Effectiveness and safety of switching IBD patients from the originator to the biosimilar infliximab

  • New
  • Protocol
  • Intervention

Authors


Abstract

This is a protocol for a Cochrane Review (Intervention). The objectives are as follows:

The objective of the review is to evaluate whether switching IBD patients from the originator to the biosimilar IFX is safe and effective in patients with quiescent IBD receiving maintenance therapy.

Background

Description of the condition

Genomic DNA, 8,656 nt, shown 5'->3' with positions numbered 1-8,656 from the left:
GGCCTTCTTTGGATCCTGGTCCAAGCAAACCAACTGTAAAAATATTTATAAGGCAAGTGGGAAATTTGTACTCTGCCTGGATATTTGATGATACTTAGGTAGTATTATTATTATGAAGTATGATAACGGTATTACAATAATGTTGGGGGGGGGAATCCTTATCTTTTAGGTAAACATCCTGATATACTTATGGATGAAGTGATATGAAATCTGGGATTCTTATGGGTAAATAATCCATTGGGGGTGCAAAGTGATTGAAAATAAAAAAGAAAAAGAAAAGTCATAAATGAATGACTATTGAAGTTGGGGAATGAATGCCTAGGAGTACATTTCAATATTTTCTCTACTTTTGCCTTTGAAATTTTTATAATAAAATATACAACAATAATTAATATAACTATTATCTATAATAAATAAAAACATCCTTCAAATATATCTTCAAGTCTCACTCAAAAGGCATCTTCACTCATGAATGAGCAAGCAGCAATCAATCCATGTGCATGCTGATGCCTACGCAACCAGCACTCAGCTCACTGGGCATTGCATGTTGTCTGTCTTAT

Inflammatory bowel disease (IBD), which includes Crohn's disease (CD) and ulcerative colitis (UC) is a chronic inflammatory disease affecting the gastrointestinal tract. Patients with IBD suffer from bloody diarrhoea, abdominal pain, weight loss and fatigue. In the past, the main goal for treating IBD patients was to alleviate symptoms, however the focus of treatment has switched to achieving mucosal healing. The introduction of anti-tumour necrosis factor-alpha (TNF-α) antagonists revolutionized the treatment of IBD and other inflammatory autoimmune diseases. Previous studies showed that infliximab (IFX), one of the available anti-TNF-α agents, is effective for inducing and maintaining clinical remission and achieving mucosal healing (Hanauer 2002; Rutgeerts 2005). Despite the great benefit provided by TNF-α antagonists, these agents are the main drivers of health care costs for IBD, accounting for 30-60% of costs associated with IBD. The patent expiration of Remicade® led to the introduction of biosimilar IFX CT-P13. Although biosimilars are known to be highly similar to the originator product, these drugs are not identical to the reference biologics due to the structural complexity and manufacturing procedures. The European Medicines Agency (EMA) approved CT-P13 in 2013 for the treatment of autoimmune disorders. This approval was based on preclinical studies and two landmark clinical trials carried out in patients with ankylosing spondylitis and rheumatoid arthritis. These trials showed that CT-P13 demonstrated an equivalent pharmacokinetic profile, efficacy and safety to that of the originator IFX (Park 2013; Yoo 2013).